" This is a situation that needs to get un-fucked right now "
— Colm Meaney, Con Air

MRQE Top Critic

Winsor McCay -- The Master Edition

A new DVD offers an opportunity to see films by a master of animation —Andrea Birgers (DVD review...)

Gertie the Dinosaur, born of Winsor McCay

Sponsored links

Every once in a while, a movie with an artificial heart of gold and the best of intentions falls flat on its face. That’s Champions.

Visualize Success

Phil (Ernie Hudson) and Marcus (Woody Harrelson)
Phil (Ernie Hudson) and Marcus (Woody Harrelson)

Unfortunately, Champions plays it safe and strictly by the book as it quickly devolves into a tedious run-through of feel-good movie tropes and energy-deprived character interactions.

Marcus (Woody Harrelson, Triangle of Sadness) is a coaching assistant in “J League” basketball, but he insists he should be an NBA coach. Aside from the fact he’s an ass who pushes the head coach right there on the court in the middle of a game, even the coach, Phil (Ernie Hudson, Ghostbusters), acknowledges nobody knows the game better than Marcus.

But Marcus has a blind spot: he doesn’t get to know his players as people; he knows them merely as positions on the court. Building relationships isn’t exactly his sweet spot.

All of this, naturally, becomes central to Marcus’ life even as it comes crashing down around him. He rear-ends a cop car pulled over while busting some street thugs. From there, Marcus is bounced over to court — not the basketball court, the judicial court — where he’s dribbled down to a punishing sentence of 90 days community service. It’s either that or 18 months in the slammer.

He chooses wisely. He takes the community service.

His punishment — as passed down by the “hanging judge” — is to coach a team of otherwise-abled players, a group of guys with Down’s syndrome, brain damage sustained in accidents and other challenges.

The Friends

The setup has possibilities, but Champions has problems.

Considering it’s from Bobby Farrelly — co-director of awesome comedies like There’s Something About MaryChampions should be a slam dunk. But, while brother Peter struck gold with Green Book a few years back, Bobby struggles mightily in shooting for relevancy to call his own.

It’s all too neat and tidy as everything falls into place with carefully placed bits of drama that aren’t particularly dramatic and dabs of humor that most of the time aren’t particularly funny.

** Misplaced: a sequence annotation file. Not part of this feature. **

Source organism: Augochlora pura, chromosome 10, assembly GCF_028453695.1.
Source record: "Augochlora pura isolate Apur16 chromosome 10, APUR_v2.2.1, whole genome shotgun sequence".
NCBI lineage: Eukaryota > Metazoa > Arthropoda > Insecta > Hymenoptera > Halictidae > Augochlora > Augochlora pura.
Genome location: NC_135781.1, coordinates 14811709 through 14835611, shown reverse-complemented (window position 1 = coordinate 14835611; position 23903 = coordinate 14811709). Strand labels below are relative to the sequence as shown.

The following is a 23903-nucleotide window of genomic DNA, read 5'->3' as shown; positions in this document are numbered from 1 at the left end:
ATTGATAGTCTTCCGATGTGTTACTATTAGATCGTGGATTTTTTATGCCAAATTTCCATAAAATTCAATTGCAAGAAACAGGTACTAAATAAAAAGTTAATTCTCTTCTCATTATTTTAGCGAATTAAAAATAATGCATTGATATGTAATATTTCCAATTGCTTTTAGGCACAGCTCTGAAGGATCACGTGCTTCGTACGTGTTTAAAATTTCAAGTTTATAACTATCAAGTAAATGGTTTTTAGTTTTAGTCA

Marcus supposedly has a really bad temper, as demonstrated in his on-court fracas, but his bad attitude and his hot temperament cool off far too quickly, stunting the drama of Marcus taking on his new temporary responsibility. Of course, a one-night-stand he meets on a dating app, Alex (Kaitlin Olson, It’s Always Sunny in Philadelphia), turns out to be the sister of one of the players, Johnny (Kevin Iannucci, Embattled). Johnny could also be called “Stinky” because he never showers; he acquired a fear of water after a pool incident.

With Marcus quickly adapting to his new team and almost immediately displaying newfound sensitivities, there’s not a lot of genuine emotion to be had here and there’s only one modest non-surprise revolving around a player who insists on making backward shots — a twist that’s made “right” in a post-credits bit.

Iowa Stallions

Marcus and the Friends
Marcus and the Friends

It’s a long slog as Champions wades through one obvious setup and plot point after another. The on-and-off romance, building a winning team, dropping NBA ambitions in favor of a new family of players. Ironically, for Marcus, the 90 days of community service fly by. For audiences, every day is felt within the movie’s 123-minute run-time.

Champions practically begs for the tagline “Inspired by a true story,” something to forgive its fomulaic familiarity. Alas, it’s not. But it is based on the 2018 Spanish movie Campeones, for what it’s worth.

Things perk up when Consentino (Madison Tevlin), a girl with Down’s and a feisty spirit, comes on the scene. She’s a no-nonsense person with a can-do attitude who gets the guys back on the court and in winning shape. Consentino is exactly what Champions needs more of; her role is too limited when she could’ve been a central catalyst for so much more: more humor, more inspiration.

On the other side of the narrative, Darius (Joshua Felder) is the one source of legitimate drama. Darius suffered brain damage in a car accident involving a drunk driver. The fact Marcus was drunk at the time of his accident keeps Darius at a distance for the bulk of the movie. His personal revelation is powerful. Like Consentino, Champions would benefit from more time with Darius.

Instead, Champions simply follows the standard playbook of mildly amusing game action and sappy subplots, including one in which budget cuts threaten to cancel the team’s trip to Winnipeg for a championship game. That leads to a silly diversion in which Marcus and Alex scam funds from a player’s former employer. Again, no drama, no surprise.